Hannah Catlett is an investigative multimedia journalist who joined WOIO in November 2018.
Before Channel 19, Hannah worked in Chattanooga, Tennessee as WTVC's investigative reporter. She lead the station's coverage of the opioid crisis and has a passion for people affected by it. While at WTVC, Hannah also covered the July 16 Chattanooga Shootings and the deadly Woodmore Bus Crash.
Hannah graduated magna cum laude from the Walter Cronkite School of Journalism and Mass Communication at Arizona State University. During her last semester at the Cronkite School, Hannah worked in collaboration with the Arizona Broadcast Association and Cronkite News Investigative Team to create the DuPont and Emmy Award-winning documentary on the increase in Heroin use across the state of Arizona. The final piece called Hooked: Heroin's Hold on Arizona aired on 33 broadcast TV stations in Phoenix, Tucson and Yuma and 90 of the state's radio stations. While in Arizona she also interned at KPNX- Channel 12 and KTVK- 3TV as well as the Arizona Mining Association. Hannah was an active member of Alpha Kappa Psi at ASU, where she found her passion to help care for children in foster care.
While working in Chattanooga, Hannah met a sweet southern man who is now her husband. Thomas agreed to move to Cleveland, allowing Hannah pursue her dream of reporting in her hometown.
Hannah grew up from third grade on in Canton, Ohio and attended Jackson High School. She was born in Goldsboro, NC., but made several long-range relocations as a young girl- including one outside the country, where she attended a French elementary school in Quebec, Canada. Her father is a retired U.S. Air Force pilot who now flies for the Timken Company. He and Hannah's mother, live in Canton, OH. Hannah has to make an extra effort to see her middle sister these days-- she married a Navy sailor after graduating from Miami University in Oxford, OH. Hannah's littlest sister currently attends University of Cincinnati.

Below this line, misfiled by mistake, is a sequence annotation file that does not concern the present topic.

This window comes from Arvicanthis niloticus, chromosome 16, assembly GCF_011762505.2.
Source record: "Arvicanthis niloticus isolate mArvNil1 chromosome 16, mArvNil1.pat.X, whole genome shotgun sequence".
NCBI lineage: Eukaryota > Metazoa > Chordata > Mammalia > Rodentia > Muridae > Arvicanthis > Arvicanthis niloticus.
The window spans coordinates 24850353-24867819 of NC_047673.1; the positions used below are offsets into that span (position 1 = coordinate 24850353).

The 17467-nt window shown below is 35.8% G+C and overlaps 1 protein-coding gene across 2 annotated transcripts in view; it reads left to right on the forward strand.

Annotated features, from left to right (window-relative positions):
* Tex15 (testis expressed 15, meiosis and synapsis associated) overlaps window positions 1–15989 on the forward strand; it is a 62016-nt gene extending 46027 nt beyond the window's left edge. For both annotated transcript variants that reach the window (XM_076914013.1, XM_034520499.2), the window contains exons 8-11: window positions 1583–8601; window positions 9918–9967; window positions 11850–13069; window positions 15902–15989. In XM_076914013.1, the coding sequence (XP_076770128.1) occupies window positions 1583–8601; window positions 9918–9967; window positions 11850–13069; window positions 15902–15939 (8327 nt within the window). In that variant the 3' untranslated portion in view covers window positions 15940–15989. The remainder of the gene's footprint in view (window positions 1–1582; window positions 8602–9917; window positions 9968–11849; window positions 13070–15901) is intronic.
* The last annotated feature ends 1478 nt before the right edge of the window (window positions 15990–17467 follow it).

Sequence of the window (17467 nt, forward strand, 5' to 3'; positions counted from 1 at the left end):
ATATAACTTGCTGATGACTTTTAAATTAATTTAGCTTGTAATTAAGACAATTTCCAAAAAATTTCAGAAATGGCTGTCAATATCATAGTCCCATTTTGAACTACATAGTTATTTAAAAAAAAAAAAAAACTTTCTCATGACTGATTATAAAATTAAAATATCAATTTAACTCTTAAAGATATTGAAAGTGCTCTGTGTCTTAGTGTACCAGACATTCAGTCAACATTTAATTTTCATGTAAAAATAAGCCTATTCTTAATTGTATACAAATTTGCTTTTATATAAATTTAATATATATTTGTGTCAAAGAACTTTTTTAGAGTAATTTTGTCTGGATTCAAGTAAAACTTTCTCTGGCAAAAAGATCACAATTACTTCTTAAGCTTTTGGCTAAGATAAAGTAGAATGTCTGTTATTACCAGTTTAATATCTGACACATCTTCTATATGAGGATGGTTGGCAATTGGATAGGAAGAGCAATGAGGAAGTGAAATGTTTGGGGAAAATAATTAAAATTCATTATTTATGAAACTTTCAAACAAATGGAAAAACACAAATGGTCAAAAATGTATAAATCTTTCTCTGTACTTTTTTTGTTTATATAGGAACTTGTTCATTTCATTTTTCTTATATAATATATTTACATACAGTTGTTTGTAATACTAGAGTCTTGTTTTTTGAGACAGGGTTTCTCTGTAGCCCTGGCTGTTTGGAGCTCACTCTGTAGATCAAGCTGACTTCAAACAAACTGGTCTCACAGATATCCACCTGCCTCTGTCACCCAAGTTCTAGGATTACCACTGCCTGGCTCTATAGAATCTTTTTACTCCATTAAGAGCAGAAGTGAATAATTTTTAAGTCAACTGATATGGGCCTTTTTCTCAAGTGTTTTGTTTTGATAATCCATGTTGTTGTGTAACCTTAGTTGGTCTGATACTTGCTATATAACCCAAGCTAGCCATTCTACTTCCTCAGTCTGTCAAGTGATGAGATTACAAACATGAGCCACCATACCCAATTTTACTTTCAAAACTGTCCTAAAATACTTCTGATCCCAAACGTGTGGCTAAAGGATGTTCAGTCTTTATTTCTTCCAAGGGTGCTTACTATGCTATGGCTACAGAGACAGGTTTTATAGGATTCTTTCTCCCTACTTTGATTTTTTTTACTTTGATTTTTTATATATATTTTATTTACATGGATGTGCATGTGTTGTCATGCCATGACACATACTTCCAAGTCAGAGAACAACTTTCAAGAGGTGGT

Hannah's three favorite things are chocolate, pink and hiking. In her spare time, Hannah enjoys being outdoors or spending time with friends and family. Hannah is a proud Cleveland Indians fan, and she married into being a fan of University of Georgia football.
It’s been weeks since 19 News investigators discovered a “known after-hours bar” is illegally operating on property owned by the state. We’ve since talked to state county and city leaders about why this property still isn’t secured.
Ohio’s Department of Job and Family Services Director Kim Hall gave an honest and straight forward answer about what would happen if the unemployment system is flooded with claims like it was when the pandemic broke out.
Earlier this week, we showed you an employee we caught on camera, asking a customer to put his mask back on correctly. As we traveled across town, we discovered that not all workers take that initiative.
Victims who lost money trying to purchase cleaning products during the pandemic are getting some action.A federal judge in Northeast Ohio ordered several websites to take down fake ads for supplies after a lawsuit filed by the Federal Trade Commission’s Cleveland office.
The state of Ohio opened applications for three types of grants this week.One for small-business owners. One specifically for bars and restaurants. And one for people who need help with mortgage payments and utility bills.
The United States Postal Service’s delivery performance has become a major point of contention, especially in battleground states this election since thousands of voters are mailing ballots instead of voting in person.
A local police supervisor is accused, by one of his officers, of attempting to steal drugs seized as evidence. 19 News obtained video of the incident and the internal investigation that followed.We’ve also confirmed the FBI is now investigating as well.
A teenager was hit and left in the road by an alleged drunk driver in the first week of October. With a broken wrist and an aching body, Jason Grills told us about the moment he was hit while riding his bike in Mayfield Heights.
The victim lives right here in Northeast Ohio, but was attending college in Louisiana when she reported the assault in 1975. Had the crime happened here, the woman may not be able to get the justice she’s so thankful for tonight.